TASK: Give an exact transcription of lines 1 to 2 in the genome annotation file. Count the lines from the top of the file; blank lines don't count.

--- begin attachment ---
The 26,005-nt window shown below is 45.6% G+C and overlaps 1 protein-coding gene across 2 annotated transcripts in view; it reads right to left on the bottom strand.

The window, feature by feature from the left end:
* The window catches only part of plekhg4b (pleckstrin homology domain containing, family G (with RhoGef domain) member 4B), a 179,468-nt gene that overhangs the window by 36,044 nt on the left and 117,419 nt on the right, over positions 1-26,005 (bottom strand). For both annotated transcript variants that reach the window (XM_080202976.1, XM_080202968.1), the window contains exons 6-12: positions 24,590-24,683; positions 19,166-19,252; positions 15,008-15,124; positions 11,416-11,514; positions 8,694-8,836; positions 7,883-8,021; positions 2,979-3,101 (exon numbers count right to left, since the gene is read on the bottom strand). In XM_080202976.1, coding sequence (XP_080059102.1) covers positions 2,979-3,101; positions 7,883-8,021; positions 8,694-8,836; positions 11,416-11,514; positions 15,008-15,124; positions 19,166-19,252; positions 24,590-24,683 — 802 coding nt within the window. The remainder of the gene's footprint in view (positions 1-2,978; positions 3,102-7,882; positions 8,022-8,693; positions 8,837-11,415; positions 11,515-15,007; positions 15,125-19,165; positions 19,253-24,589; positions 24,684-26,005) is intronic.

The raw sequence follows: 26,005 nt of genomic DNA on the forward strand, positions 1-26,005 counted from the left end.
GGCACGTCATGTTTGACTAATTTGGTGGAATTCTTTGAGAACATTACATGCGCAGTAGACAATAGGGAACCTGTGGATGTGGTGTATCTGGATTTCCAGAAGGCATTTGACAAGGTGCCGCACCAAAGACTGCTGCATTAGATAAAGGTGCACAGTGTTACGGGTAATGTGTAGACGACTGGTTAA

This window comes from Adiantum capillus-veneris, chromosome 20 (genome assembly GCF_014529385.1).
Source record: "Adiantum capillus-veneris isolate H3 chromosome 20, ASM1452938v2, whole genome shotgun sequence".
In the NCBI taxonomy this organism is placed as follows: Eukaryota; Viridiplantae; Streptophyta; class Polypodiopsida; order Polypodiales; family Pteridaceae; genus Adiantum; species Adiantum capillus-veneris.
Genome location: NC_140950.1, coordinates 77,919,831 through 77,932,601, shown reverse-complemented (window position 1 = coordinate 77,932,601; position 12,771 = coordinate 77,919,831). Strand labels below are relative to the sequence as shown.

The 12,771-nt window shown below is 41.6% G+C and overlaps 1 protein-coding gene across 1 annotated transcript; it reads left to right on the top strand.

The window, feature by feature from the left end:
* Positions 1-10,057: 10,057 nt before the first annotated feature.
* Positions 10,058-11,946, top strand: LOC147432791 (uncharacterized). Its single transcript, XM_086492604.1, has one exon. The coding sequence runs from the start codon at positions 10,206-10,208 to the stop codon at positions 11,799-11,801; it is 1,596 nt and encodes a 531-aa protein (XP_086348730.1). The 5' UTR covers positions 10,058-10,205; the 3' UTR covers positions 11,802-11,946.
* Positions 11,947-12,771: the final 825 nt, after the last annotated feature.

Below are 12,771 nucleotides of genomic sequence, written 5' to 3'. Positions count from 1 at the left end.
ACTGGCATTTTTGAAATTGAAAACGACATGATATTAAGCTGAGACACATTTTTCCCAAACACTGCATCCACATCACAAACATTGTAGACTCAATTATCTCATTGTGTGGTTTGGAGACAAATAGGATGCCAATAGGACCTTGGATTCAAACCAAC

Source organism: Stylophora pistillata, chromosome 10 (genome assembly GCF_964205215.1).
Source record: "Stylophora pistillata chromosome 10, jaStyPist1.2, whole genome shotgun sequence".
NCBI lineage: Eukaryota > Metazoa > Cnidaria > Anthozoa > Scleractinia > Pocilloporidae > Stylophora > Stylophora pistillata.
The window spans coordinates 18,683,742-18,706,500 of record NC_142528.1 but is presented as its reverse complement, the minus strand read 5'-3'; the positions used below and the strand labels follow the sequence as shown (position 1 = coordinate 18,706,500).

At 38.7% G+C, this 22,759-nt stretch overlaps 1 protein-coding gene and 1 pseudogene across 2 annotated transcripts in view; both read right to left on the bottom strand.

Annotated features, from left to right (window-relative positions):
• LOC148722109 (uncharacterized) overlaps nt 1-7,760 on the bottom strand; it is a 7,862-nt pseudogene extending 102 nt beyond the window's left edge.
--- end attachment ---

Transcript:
The 26,005-nt window shown below is 45.6% G+C and overlaps 1 protein-coding gene across 2 annotated transcripts in view; it reads right to left on the bottom strand.

The window, feature by feature from the left end: